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Michael Melanson's Nov. 3 column, Redefining genocide, distorts genocide law, history and the arguments that Jeff Benvenuto, Alex Hinton and I put forward in our Oct. 13 piece, Genocide was at work here. To begin, Article II(e) of the UN Genocide Convention includes "forcibly transferring children of the group to another group." Therefore, the contention that one needs to modify the convention to discuss genocide in Canada is simply untrue.
But rather than take a fundamentalist stance toward genocide law, scholars must examine the conditions under which it was made, its subsequent interpretation in case law, and its moral and conceptual limitations. In short:
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- The convention is the product of political negotiations through which settler societies effectively diluted cultural genocide.
- Cases coming out of international courts are themselves, through their interpretations of the convention and more rigorous consideration of collective action, "redefining" genocide in the very manner that Melanson seems to find objectionable.
- Genocide is not simply a legal concept; it is also a sociological and moral concept that, among other things, gives guidance as to how groups may establish non-destructive relations with each other.
This latter point encourages us to consider how we live in a world that made residential schools possible and continues to allow too many indigenous children to be removed from their homes, collective land ownership to be attacked, and indigenous peoples to be over-incarcerated, to name but a few examples of how we have done too little to decolonize Canada.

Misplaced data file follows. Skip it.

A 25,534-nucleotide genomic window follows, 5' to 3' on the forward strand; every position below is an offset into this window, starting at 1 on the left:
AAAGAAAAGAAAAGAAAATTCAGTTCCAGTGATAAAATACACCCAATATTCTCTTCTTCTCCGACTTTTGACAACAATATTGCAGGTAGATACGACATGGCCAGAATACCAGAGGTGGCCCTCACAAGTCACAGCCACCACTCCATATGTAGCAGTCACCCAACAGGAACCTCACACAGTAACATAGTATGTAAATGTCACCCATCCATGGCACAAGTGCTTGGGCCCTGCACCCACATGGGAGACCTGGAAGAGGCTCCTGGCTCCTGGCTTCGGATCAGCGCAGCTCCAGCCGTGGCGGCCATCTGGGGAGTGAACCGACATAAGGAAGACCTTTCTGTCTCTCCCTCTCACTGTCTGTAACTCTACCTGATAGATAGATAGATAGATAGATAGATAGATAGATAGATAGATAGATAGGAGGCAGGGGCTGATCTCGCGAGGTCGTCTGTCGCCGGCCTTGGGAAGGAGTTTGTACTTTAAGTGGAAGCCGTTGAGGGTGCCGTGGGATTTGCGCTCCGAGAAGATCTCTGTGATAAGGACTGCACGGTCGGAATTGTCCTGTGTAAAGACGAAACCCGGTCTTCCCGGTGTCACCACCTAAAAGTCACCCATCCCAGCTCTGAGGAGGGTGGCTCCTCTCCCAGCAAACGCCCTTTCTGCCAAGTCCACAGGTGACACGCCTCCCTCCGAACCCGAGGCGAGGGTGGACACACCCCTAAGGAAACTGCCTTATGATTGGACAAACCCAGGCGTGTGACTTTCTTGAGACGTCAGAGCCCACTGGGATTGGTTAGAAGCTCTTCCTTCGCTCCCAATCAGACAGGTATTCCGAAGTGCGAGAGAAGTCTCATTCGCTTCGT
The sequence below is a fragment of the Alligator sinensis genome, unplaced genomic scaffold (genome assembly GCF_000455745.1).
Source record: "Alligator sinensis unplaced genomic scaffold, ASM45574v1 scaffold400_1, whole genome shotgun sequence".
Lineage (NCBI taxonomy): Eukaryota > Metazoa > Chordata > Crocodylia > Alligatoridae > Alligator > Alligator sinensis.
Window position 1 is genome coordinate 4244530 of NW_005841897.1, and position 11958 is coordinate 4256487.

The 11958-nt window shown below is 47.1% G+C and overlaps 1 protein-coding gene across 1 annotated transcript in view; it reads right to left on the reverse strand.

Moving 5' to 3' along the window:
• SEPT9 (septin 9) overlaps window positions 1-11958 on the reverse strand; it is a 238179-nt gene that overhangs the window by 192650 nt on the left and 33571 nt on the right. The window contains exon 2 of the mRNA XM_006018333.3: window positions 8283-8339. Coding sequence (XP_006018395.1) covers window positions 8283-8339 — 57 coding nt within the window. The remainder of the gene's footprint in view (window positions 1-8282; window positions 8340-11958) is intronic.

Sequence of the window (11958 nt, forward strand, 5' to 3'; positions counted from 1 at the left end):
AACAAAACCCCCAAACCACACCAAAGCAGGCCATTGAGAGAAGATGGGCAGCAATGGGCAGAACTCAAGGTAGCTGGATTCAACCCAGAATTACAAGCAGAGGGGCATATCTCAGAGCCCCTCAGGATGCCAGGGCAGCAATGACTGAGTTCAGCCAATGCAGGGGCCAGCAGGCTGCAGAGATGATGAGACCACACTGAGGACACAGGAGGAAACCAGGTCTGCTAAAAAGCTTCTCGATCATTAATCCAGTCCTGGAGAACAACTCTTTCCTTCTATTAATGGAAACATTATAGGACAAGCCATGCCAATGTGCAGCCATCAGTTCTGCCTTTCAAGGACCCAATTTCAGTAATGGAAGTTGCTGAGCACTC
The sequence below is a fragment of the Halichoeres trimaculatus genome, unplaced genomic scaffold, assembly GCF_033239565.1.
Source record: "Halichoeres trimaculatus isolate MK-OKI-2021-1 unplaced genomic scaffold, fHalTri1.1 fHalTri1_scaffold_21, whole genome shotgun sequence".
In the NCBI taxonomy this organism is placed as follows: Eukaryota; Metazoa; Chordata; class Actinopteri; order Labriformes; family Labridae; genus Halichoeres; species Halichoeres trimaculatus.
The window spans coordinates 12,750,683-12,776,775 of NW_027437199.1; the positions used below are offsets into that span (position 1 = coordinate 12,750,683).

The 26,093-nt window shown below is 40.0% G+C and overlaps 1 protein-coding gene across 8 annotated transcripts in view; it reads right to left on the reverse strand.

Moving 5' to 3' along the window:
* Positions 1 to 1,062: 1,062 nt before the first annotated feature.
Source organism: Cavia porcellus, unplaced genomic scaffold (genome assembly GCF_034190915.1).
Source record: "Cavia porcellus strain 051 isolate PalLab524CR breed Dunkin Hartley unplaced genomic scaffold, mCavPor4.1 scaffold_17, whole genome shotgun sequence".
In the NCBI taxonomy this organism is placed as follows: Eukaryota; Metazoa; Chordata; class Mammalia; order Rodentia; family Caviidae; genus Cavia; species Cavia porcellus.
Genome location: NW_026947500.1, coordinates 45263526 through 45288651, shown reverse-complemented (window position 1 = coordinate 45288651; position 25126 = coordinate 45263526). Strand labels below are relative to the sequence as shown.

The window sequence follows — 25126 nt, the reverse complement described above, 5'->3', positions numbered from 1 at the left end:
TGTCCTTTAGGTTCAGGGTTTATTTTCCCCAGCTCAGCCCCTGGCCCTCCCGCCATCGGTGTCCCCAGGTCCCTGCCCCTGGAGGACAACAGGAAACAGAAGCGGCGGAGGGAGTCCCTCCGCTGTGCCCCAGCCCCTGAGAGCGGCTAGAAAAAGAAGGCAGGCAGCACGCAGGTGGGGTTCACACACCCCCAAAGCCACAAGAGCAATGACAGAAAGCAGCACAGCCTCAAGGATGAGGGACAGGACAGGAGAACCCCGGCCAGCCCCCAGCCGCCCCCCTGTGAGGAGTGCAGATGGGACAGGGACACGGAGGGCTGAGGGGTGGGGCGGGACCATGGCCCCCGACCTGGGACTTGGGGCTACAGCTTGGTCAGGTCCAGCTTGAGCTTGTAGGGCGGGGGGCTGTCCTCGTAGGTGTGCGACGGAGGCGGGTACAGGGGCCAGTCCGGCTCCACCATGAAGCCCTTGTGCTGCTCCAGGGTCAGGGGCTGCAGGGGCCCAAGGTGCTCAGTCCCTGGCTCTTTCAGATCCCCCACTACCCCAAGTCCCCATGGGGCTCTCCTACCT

With respect to the history of Canada, Melanson would have us believe that residential schools were driven by a policy of benevolence. A thorough investigation of archival resources shows that diagnoses of the "Indian problem" were largely motivated by acquisitive desires for indigenous territories, resources and souls.
Finally, Melanson misreads our argument. We do not rank the destruction of group life, or cultural genocide, above the lives of individuals in groups. Both are means to destroy groups, and the protection of groups was the reason for the creation of the term genocide in the first place.
We also do not subscribe to a "monolithic" colonialism. In contrast, we suggest colonialism spread unevenly across North America and impacted different indigenous groups in different ways.
University of Manitoba
Re: Together on trash (Letters, Nov. 2). Sometimes living in whiny Winnipeg is just plain embarrassing and depressing. So our garbage pickup is going through a transition and things aren't running as smoothly as they should?
How about giving this new company a break? Or better yet, how about thanking the workers for all the extra hours they've had to put in so that our trash disappears? If anyone should get the blame, it's the ones in the suits who arranged this, not the coveralled staff on the streets.
Do you think they like being seen as inefficient, lazy or incompetent? I say quit being so negative and quick to judge. While the beginning was rough, my own garbage is now being picked up in an efficient and timely manner. Keep up the good work!
The garbage was picked up at our house in Steinbach this morning by one man driving one truck. The time it took him to drive from my next door neighbour's house to mine, stop the truck, pick up two bags and drive off was 10 seconds. His average time for the next three homes was between 10 and 20 seconds.